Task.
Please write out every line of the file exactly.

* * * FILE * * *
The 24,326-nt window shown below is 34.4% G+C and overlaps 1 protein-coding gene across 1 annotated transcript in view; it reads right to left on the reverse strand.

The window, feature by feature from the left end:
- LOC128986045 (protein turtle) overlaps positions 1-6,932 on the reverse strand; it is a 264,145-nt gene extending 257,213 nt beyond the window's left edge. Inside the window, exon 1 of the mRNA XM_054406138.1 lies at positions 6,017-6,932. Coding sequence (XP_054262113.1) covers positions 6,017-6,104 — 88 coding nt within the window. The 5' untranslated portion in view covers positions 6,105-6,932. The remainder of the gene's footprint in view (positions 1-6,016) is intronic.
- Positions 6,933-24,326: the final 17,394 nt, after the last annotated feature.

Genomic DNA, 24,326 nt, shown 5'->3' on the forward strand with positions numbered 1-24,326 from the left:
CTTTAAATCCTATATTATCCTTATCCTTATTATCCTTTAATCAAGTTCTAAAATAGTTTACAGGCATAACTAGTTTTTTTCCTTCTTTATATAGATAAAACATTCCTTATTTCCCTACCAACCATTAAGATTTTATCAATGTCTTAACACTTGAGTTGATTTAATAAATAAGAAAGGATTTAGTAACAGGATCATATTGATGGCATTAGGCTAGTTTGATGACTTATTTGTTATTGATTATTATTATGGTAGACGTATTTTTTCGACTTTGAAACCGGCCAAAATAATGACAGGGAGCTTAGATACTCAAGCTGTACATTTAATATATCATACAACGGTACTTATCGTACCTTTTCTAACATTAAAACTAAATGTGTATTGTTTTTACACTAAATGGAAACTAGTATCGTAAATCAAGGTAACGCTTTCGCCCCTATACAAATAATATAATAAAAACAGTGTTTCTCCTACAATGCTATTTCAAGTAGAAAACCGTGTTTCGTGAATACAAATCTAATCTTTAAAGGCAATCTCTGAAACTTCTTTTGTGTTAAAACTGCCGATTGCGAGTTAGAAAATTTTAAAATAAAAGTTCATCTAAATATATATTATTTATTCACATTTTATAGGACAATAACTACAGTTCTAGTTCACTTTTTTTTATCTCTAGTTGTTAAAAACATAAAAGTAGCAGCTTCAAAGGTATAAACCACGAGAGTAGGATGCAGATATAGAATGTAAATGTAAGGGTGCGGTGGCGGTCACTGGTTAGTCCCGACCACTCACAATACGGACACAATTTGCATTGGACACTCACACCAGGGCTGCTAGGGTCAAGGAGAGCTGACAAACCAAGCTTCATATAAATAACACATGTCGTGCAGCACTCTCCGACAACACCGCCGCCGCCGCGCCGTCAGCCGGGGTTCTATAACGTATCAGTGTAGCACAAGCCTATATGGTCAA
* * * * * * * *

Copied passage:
The 24,326-nt window shown below is 34.4% G+C and overlaps 1 protein-coding gene across 1 annotated transcript in view; it reads right to left on the reverse strand.

The window, feature by feature from the left end:
- LOC128986045 (protein turtle) overlaps positions 1-6,932 on the reverse strand; it is a 264,145-nt gene extending 257,213 nt beyond the window's left edge. Inside the window, exon 1 of the mRNA XM_054406138.1 lies at positions 6,017-6,932. Coding sequence (XP_054262113.1) covers positions 6,017-6,104 — 88 coding nt within the window. The 5' untranslated portion in view covers positions 6,105-6,932. The remainder of the gene's footprint in view (positions 1-6,016) is intronic.
- Positions 6,933-24,326: the final 17,394 nt, after the last annotated feature.

Genomic DNA, 24,326 nt, shown 5'->3' on the forward strand with positions numbered 1-24,326 from the left:
CTTTAAATCCTATATTATCCTTATCCTTATTATCCTTTAATCAAGTTCTAAAATAGTTTACAGGCATAACTAGTTTTTTTCCTTCTTTATATAGATAAAACATTCCTTATTTCCCTACCAACCATTAAGATTTTATCAATGTCTTAACACTTGAGTTGATTTAATAAATAAGAAAGGATTTAGTAACAGGATCATATTGATGGCATTAGGCTAGTTTGATGACTTATTTGTTATTGATTATTATTATGGTAGACGTATTTTTTCGACTTTGAAACCGGCCAAAATAATGACAGGGAGCTTAGATACTCAAGCTGTACATTTAATATATCATACAACGGTACTTATCGTACCTTTTCTAACATTAAAACTAAATGTGTATTGTTTTTACACTAAATGGAAACTAGTATCGTAAATCAAGGTAACGCTTTCGCCCCTATACAAATAATATAATAAAAACAGTGTTTCTCCTACAATGCTATTTCAAGTAGAAAACCGTGTTTCGTGAATACAAATCTAATCTTTAAAGGCAATCTCTGAAACTTCTTTTGTGTTAAAACTGCCGATTGCGAGTTAGAAAATTTTAAAATAAAAGTTCATCTAAATATATATTATTTATTCACATTTTATAGGACAATAACTACAGTTCTAGTTCACTTTTTTTTATCTCTAGTTGTTAAAAACATAAAAGTAGCAGCTTCAAAGGTATAAACCACGAGAGTAGGATGCAGATATAGAATGTAAATGTAAGGGTGCGGTGGCGGTCACTGGTTAGTCCCGACCACTCACAATACGGACACAATTTGCATTGGACACTCACACCAGGGCTGCTAGGGTCAAGGAGAGCTGACAAACCAAGCTTCATATAAATAACACATGTCGTGCAGCACTCTCCGACAACACCGCCGCCGCCGCGCCGTCAGCCGGGGTTCTATAACGTATCAGTGTAGCACAAGCCTATATGGTCAA